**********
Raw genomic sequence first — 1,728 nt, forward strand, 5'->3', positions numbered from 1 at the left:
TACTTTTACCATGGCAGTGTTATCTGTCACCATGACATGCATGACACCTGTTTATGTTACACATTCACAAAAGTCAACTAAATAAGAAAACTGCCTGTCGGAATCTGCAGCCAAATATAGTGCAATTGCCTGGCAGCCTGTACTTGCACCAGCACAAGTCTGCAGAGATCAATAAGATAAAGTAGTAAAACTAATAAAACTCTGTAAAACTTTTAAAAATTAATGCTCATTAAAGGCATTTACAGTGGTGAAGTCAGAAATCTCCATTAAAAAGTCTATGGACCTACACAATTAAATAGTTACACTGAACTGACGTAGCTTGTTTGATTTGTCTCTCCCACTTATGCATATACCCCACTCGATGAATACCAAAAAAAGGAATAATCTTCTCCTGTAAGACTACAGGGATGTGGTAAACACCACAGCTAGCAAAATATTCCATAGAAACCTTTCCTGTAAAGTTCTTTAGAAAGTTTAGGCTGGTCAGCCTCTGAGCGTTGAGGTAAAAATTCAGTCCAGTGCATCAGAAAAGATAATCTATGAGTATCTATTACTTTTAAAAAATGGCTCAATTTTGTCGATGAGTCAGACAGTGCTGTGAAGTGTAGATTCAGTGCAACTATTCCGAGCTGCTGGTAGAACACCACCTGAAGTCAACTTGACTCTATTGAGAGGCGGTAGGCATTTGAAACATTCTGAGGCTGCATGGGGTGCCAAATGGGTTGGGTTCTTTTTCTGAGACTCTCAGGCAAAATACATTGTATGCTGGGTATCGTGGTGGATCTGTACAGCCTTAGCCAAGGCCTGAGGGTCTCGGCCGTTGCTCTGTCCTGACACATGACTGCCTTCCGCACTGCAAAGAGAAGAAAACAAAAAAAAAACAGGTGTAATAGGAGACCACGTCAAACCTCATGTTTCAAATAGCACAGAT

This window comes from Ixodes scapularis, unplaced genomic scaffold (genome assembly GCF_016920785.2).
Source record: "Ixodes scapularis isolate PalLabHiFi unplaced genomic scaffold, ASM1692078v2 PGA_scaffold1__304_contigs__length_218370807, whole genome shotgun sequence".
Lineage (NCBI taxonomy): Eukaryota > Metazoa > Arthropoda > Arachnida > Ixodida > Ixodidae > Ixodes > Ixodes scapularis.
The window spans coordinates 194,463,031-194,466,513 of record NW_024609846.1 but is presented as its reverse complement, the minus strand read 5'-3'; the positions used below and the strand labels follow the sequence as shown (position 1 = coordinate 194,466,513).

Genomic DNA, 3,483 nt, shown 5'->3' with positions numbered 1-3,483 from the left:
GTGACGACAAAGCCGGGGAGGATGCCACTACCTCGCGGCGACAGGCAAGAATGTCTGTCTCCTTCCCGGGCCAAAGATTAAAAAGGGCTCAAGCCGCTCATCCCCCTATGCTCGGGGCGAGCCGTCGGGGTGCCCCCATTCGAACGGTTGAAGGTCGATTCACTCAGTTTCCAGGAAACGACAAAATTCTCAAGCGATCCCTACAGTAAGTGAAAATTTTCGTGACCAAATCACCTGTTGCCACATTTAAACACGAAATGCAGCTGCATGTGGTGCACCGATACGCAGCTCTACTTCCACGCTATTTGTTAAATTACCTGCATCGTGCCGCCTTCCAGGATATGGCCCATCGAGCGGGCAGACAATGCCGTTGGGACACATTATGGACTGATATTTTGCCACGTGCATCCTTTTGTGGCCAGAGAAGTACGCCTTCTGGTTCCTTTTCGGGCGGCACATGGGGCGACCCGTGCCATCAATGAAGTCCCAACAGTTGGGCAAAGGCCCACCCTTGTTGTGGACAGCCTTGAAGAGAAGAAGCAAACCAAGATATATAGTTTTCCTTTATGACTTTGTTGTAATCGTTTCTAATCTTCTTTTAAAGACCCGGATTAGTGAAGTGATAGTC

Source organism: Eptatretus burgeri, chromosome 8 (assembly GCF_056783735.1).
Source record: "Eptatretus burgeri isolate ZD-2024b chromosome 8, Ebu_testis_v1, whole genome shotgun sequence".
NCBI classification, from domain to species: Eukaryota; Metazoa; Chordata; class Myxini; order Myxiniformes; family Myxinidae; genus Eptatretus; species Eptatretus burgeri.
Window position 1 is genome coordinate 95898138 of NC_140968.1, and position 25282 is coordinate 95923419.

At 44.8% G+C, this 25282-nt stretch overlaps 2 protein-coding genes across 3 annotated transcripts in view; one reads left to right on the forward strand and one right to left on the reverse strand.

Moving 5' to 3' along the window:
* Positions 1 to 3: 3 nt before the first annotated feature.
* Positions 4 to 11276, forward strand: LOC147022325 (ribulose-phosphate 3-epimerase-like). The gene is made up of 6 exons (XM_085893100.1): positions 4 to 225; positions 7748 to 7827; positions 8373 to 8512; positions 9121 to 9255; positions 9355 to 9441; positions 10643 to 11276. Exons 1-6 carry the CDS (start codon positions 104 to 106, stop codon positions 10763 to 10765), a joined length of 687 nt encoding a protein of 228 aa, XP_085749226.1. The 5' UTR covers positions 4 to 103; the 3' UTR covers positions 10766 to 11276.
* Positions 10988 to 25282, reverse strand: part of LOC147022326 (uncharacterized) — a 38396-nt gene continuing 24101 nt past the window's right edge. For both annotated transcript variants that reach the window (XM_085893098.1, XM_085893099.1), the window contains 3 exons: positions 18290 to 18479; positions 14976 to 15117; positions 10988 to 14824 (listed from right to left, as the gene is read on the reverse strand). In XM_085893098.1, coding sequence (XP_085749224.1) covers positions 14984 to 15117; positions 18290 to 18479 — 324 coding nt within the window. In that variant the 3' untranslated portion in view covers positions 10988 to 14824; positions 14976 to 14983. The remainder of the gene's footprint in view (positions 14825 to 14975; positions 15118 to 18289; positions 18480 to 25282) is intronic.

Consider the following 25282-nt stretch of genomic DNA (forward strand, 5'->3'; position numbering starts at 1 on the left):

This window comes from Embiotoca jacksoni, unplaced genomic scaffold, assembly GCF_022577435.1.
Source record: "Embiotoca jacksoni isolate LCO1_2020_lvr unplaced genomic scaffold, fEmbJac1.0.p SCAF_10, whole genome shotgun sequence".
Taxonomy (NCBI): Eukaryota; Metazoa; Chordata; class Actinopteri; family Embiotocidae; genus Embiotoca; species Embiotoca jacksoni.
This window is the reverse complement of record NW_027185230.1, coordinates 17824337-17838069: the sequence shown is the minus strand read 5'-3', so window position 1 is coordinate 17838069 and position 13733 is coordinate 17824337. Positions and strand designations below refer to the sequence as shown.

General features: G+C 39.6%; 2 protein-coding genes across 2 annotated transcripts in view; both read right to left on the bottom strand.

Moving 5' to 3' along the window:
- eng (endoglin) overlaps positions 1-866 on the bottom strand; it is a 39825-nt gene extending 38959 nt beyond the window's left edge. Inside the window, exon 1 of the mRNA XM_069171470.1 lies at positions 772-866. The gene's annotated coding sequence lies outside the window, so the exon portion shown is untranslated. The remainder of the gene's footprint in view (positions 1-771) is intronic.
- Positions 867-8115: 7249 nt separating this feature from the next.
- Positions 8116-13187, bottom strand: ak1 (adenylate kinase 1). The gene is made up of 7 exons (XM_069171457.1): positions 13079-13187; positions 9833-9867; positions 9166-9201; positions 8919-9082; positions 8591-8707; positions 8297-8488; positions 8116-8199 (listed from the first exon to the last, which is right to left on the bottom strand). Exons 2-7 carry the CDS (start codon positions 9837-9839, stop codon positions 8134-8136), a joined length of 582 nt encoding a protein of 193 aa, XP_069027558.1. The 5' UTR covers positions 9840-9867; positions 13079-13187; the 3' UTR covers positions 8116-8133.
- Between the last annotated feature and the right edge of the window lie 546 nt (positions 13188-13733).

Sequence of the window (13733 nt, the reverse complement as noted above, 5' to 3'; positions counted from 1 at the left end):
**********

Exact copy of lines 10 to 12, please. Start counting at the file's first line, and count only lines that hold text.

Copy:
Source record: "Eptatretus burgeri isolate ZD-2024b chromosome 8, Ebu_testis_v1, whole genome shotgun sequence".
NCBI classification, from domain to species: Eukaryota; Metazoa; Chordata; class Myxini; order Myxiniformes; family Myxinidae; genus Eptatretus; species Eptatretus burgeri.
Window position 1 is genome coordinate 95898138 of NC_140968.1, and position 25282 is coordinate 95923419.